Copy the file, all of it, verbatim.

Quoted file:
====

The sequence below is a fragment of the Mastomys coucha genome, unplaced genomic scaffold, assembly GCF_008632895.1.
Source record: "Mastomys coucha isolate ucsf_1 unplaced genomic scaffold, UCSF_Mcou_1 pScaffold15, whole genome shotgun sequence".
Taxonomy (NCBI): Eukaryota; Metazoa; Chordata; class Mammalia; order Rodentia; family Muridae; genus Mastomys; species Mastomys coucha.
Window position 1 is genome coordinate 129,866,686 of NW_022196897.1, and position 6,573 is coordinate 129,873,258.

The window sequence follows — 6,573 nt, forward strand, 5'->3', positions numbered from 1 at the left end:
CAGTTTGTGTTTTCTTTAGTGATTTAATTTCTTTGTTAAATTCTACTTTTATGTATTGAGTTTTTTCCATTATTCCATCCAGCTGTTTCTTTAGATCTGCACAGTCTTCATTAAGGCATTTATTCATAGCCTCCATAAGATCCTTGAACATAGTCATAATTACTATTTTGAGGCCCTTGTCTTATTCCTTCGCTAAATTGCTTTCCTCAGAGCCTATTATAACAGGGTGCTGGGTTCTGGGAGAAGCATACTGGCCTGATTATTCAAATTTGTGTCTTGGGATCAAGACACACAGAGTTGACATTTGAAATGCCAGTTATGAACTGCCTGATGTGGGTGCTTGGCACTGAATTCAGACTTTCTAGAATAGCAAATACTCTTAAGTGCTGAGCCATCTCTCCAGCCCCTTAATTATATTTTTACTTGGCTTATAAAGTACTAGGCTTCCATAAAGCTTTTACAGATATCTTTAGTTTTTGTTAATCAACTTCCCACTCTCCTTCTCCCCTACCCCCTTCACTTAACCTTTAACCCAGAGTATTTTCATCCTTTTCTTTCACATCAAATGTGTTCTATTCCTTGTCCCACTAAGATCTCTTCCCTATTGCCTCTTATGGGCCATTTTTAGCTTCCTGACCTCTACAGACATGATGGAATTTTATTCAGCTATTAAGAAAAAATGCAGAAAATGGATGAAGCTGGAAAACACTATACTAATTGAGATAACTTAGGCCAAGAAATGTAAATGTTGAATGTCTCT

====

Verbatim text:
The sequence below is a fragment of the Mastomys coucha genome, unplaced genomic scaffold, assembly GCF_008632895.1.
Source record: "Mastomys coucha isolate ucsf_1 unplaced genomic scaffold, UCSF_Mcou_1 pScaffold15, whole genome shotgun sequence".
Taxonomy (NCBI): Eukaryota; Metazoa; Chordata; class Mammalia; order Rodentia; family Muridae; genus Mastomys; species Mastomys coucha.
Window position 1 is genome coordinate 129,866,686 of NW_022196897.1, and position 6,573 is coordinate 129,873,258.

The window sequence follows — 6,573 nt, forward strand, 5'->3', positions numbered from 1 at the left end:
CAGTTTGTGTTTTCTTTAGTGATTTAATTTCTTTGTTAAATTCTACTTTTATGTATTGAGTTTTTTCCATTATTCCATCCAGCTGTTTCTTTAGATCTGCACAGTCTTCATTAAGGCATTTATTCATAGCCTCCATAAGATCCTTGAACATAGTCATAATTACTATTTTGAGGCCCTTGTCTTATTCCTTCGCTAAATTGCTTTCCTCAGAGCCTATTATAACAGGGTGCTGGGTTCTGGGAGAAGCATACTGGCCTGATTATTCAAATTTGTGTCTTGGGATCAAGACACACAGAGTTGACATTTGAAATGCCAGTTATGAACTGCCTGATGTGGGTGCTTGGCACTGAATTCAGACTTTCTAGAATAGCAAATACTCTTAAGTGCTGAGCCATCTCTCCAGCCCCTTAATTATATTTTTACTTGGCTTATAAAGTACTAGGCTTCCATAAAGCTTTTACAGATATCTTTAGTTTTTGTTAATCAACTTCCCACTCTCCTTCTCCCCTACCCCCTTCACTTAACCTTTAACCCAGAGTATTTTCATCCTTTTCTTTCACATCAAATGTGTTCTATTCCTTGTCCCACTAAGATCTCTTCCCTATTGCCTCTTATGGGCCATTTTTAGCTTCCTGACCTCTACAGACATGATGGAATTTTATTCAGCTATTAAGAAAAAATGCAGAAAATGGATGAAGCTGGAAAACACTATACTAATTGAGATAACTTAGGCCAAGAAATGTAAATGTTGAATGTCTCT